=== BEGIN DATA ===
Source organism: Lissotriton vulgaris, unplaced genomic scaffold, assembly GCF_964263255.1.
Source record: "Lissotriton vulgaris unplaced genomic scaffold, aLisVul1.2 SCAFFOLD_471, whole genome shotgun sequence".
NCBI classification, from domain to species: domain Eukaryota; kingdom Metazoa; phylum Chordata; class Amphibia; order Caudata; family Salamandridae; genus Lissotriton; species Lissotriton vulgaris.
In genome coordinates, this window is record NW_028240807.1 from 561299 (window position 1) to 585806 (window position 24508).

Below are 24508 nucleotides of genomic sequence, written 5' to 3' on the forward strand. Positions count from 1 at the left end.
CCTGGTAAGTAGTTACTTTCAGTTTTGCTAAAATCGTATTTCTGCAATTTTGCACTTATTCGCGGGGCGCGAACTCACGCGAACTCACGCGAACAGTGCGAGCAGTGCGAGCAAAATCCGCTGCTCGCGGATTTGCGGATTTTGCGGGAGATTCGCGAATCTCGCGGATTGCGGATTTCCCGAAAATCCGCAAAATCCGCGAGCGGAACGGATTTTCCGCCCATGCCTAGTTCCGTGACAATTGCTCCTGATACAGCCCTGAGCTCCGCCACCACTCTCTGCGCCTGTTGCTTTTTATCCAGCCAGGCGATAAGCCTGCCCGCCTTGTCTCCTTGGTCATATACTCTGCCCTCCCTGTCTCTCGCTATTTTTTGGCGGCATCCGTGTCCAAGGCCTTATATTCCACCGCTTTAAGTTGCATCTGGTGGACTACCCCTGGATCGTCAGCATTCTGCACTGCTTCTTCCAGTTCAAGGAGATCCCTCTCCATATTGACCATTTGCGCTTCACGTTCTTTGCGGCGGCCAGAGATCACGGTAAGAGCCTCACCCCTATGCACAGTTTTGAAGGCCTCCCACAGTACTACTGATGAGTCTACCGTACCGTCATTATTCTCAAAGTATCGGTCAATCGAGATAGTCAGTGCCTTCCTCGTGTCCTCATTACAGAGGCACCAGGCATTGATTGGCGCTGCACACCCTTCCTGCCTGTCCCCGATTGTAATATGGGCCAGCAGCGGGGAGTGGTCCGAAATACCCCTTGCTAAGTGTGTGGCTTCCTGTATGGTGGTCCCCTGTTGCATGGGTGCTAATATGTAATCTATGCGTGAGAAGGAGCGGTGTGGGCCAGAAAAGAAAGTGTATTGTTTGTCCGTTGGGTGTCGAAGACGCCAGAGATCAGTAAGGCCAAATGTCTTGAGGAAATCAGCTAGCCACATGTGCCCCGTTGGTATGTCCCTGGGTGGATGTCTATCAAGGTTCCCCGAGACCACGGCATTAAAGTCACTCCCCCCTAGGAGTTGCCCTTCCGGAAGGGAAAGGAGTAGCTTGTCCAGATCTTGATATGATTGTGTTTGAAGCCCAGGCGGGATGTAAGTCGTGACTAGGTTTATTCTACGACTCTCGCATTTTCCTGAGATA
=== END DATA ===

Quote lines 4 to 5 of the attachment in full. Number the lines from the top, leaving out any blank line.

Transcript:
In genome coordinates, this window is record NW_028240807.1 from 561299 (window position 1) to 585806 (window position 24508).

Below are 24508 nucleotides of genomic sequence, written 5' to 3' on the forward strand. Positions count from 1 at the left end.